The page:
NIH Research Matters
October 2012 Archive
October 31, 2012
By keeping a healthy diet in the years after pregnancy, women who develop diabetes during pregnancy can greatly reduce their risk for type 2 diabetes, a new study found.
A new technique can distinguish between different types of chronic obstructive pulmonary disease (COPD) and track disease progression. The method could allow for more accurate diagnoses and lead to more effective treatments.
Scientists discovered mutations in a gene that lead to hearing loss and also contribute to Usher syndrome. The finding adds to a growing body of knowledge about the underlying causes of these disorders.
October 22, 2012
Mobile phone data allowed researchers to track malaria parasite movements across Kenya. The results may help guide the design of more effective disease control programs.
A bacterial protein in common house dust may worsen allergies that could lead to asthma, according to a new report. The finding gives insight into the link between allergic asthma and the environment.
Researchers published a highly detailed picture of how an important signaling molecule in the brain interacts with its receptor. The achievement may help scientists design better drugs for certain disorders.
October 15, 2012
A careful analysis of genomic data further defined 4 primary subtypes of breast cancer, each with its own biology and survival outlook. The findings may help to guide future treatment strategies.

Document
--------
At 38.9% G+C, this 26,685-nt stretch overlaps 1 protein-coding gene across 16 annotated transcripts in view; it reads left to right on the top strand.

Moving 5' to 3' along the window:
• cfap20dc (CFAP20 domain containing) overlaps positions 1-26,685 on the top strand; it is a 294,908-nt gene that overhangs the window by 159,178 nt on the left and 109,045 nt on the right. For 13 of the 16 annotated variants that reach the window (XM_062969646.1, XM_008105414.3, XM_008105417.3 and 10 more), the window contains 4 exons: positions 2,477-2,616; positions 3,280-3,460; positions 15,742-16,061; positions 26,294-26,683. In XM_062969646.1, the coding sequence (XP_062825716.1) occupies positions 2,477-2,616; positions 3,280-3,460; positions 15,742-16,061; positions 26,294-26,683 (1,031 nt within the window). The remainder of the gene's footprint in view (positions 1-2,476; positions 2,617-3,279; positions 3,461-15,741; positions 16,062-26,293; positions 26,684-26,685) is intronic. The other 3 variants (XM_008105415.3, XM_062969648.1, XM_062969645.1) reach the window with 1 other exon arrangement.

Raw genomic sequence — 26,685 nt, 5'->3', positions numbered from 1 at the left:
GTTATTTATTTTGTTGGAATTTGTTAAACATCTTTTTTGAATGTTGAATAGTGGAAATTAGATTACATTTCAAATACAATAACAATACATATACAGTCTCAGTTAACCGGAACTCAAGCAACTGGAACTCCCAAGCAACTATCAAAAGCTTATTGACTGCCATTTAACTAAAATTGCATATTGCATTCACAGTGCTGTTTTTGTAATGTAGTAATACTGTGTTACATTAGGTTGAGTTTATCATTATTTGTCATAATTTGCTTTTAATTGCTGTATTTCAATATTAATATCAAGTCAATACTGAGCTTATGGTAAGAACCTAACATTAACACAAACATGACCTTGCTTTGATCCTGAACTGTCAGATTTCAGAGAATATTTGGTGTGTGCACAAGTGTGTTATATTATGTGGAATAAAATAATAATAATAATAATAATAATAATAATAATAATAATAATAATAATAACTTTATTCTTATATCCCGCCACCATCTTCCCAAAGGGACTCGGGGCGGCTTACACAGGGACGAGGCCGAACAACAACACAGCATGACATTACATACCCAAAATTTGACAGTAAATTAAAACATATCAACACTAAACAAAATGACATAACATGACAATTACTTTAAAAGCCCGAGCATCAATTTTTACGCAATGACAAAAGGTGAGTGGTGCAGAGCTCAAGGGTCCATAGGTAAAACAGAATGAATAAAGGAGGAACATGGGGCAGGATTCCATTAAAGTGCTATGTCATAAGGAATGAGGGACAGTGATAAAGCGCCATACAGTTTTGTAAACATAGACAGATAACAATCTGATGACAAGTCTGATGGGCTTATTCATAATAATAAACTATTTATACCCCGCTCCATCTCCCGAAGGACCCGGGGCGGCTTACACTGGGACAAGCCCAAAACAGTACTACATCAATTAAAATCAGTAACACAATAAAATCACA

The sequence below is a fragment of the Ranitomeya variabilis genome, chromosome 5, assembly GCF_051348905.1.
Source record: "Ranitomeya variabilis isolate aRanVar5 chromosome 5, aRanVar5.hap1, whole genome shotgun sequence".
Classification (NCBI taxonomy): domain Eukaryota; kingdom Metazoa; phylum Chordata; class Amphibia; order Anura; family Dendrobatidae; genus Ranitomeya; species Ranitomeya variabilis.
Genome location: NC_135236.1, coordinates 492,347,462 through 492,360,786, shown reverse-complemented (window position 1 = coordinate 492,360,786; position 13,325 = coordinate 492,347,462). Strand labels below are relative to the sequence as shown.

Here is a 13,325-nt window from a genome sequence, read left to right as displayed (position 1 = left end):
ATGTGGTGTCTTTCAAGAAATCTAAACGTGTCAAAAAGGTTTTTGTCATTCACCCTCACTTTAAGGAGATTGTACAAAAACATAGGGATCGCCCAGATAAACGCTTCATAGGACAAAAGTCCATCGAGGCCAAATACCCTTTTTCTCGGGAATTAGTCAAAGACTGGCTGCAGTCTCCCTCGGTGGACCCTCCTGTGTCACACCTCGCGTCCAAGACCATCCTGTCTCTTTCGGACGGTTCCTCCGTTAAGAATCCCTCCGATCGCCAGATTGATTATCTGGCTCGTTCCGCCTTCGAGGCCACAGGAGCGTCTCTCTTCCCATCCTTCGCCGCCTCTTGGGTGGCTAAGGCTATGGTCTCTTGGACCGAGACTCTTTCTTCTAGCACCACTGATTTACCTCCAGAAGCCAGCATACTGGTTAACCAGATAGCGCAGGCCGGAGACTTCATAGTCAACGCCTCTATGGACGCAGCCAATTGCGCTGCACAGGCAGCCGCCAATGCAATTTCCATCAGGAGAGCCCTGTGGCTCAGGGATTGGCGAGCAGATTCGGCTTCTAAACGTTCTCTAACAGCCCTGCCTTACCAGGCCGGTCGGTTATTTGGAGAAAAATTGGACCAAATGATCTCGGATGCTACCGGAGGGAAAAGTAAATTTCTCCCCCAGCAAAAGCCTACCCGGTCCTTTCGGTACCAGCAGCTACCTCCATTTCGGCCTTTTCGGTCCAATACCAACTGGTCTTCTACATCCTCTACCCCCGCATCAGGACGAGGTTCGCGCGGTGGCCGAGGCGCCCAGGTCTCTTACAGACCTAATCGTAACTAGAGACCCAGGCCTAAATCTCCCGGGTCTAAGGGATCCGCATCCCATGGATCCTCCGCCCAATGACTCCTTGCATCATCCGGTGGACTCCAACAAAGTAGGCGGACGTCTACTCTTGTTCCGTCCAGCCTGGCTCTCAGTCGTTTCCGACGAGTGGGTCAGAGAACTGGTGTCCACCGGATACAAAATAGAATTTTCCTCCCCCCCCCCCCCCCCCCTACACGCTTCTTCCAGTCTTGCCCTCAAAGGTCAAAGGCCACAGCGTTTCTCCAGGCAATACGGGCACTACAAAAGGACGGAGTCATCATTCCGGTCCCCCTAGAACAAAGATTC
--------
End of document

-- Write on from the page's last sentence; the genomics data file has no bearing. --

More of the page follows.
A new study comparing treatments for a type of urinary incontinence in women found that each has benefits and drawbacks.
Scientists identified a protein thatís essential for mending injuries to the intestinal lining in mice. The finding might have implications for understanding and repairing damage to the human intestinal wall.
October 1, 2012
Gene therapy can safely restore immune function in children with severe combined immunodeficiency and allow some to stop taking painful weekly injections. The finding offers hope for those born with this rare and deadly disorder.
New research suggests that early-life exposure to antibiotics affects gut microbes and changes how food is metabolized. The findings may explain how antibiotics fatten farm animals and also have implications for childhood obesity.
Mice that were unable to smell from birth gained the ability to smell after a gene therapy treatment. The approach might one day lead to similar treatments for related human genetic disorders.
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About NIH Research Matters
Harrison Wein, Ph.D., Editor
Vicki Contie, Assistant Editor
NIH Research Matters is a weekly update of NIH research highlights from the Office of Communications and Public Liaison, Office of the Director, National Institutes of Health.